• Growth and Career Runway: What opportunities for growth exist, both vertically and horizontally? By horizontally we mean this: Can a strong individual contributor become more influential in a company without becoming a manager? How clear is it to employees what they can do to move up or become more influential within the firm? Can people move up as easily within the organization, or (as is usually the case) is the best way to get a promotion, more money, and a higher title to quit and take a new job?

As recruiters, you’re the only people who can answer these questions. You must understand that these questions make up the very foundation of how successful you’ll be in hiring the best candidates and, to a great degree, how successful your company will be at attracting and retaining top talent. Remember that the key concept here for the future thinkers among you is value – the value proposition your organization brings to the candidate’s overall existence, lifestyle, and needs, as opposed to the outdated notion of simply offering them a job – because time put in for a paycheck is simply not what it’s all about anymore. Employees do two things at companies: They come and they go. Those pivotal events can become the most significant actions in not just their lives but the lives of the companies they impact. (Steve Jobs left Apple, and the company was in a free fall. Steve Jobs came back, and look at Apple today. Get the point?) Who comes, who goes, and the reasons why candidates come and go can be the primary recruiting markers that separate the great companies from all of the rest.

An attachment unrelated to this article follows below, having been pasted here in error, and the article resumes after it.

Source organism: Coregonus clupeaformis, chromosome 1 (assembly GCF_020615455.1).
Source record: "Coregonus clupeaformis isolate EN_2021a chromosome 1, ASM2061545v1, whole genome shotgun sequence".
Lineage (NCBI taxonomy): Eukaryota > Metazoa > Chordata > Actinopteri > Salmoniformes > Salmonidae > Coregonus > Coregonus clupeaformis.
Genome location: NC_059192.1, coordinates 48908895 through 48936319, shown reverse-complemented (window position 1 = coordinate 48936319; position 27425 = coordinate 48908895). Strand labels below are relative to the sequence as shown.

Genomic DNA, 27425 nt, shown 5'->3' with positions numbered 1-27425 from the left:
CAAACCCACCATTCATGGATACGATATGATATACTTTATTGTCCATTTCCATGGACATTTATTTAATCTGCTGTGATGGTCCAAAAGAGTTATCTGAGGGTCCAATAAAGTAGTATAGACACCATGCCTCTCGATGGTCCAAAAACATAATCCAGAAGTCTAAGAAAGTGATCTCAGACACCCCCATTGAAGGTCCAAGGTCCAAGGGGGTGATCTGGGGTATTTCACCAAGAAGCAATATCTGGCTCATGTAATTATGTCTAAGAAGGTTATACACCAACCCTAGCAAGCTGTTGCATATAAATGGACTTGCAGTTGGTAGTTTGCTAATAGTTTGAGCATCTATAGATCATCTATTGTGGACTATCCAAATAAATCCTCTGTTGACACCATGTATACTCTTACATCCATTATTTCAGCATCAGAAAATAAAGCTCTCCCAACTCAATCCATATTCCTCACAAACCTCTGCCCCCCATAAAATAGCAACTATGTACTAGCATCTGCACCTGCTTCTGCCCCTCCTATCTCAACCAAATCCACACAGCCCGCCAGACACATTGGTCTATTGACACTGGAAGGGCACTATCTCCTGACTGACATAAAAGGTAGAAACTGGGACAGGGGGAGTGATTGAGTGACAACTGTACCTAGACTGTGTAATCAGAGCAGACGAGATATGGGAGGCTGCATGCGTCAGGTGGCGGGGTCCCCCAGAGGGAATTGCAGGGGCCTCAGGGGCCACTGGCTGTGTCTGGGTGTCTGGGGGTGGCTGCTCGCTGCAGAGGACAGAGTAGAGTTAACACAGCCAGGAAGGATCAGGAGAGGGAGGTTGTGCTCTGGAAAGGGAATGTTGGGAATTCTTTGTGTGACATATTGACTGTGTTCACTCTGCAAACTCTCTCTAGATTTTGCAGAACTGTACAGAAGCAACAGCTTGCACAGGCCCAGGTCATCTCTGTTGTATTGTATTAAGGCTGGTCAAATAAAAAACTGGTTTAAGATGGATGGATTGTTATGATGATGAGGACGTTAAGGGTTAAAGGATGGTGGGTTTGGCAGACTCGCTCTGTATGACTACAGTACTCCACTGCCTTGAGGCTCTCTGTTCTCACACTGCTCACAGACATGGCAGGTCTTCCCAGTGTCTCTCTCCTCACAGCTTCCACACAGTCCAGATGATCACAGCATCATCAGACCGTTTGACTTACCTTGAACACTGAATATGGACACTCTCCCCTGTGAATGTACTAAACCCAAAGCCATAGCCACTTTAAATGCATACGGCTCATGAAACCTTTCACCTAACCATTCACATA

A good deal of this movement depends on the value proposition your organization has to offer. Make it a valuable one, and impressive things can happen that will change the course of where your company is positioned, how profitable it can be, its perception in the marketplace, and how quickly it can leapfrog as it invents the next great whatever. Fail to do so, and you will be playing the same tired game: losing great employees to companies that are differentiated from you by the fact that they have a great value proposition and you simply do not.

Howard Adamsky has been recruiting since 1985 and is still alive to talk about it. A consultant, writer, public speaker, and educator, he works with organizations to support their efforts to build great companies and coaches others on how to do the same. He has over 20 years' experience in identifying, developing, and implementing effective solutions for organizations struggling to recruit and retain top talent. An internationally published author, he is a regular contributor to ERE Media, a member of the Human Capital Institute's Small and Mid-Sized business panel, a Certified Internet Recruiter, and rides one of the largest production motorcycles ever built. His book, Hiring and Retaining Top IT Professionals/The Guide for Savvy Hiring Managers and Job Hunters Alike (Osborne McGraw-Hill) is in local bookstores and available online. He is also working on his second book, The 25 New Rules for Today's Recruiting Professional. See twitter.com/howardadamsky if you are so inclined for the occasional tweet. Email him at H.adamsky@comcast.net

Danielle Monaghan is a staffing director with Microsoft Corporation, where she and her team are responsible for identifying and hiring top technical, sales, and marketing talent into the Information Worker and Business Solutions Divisions. She was formerly the senior talent acquisition manager for national sales and the executive talent acquisition team at T-Mobile USA. Prior to joining T-Mobile, Danielle spent seven years in various talent acquisition roles at Microsoft. Danielle has extensive experience and expertise in sourcing, recruitment metrics, account management, workforce planning, employment branding, assessment strategies and organizational development.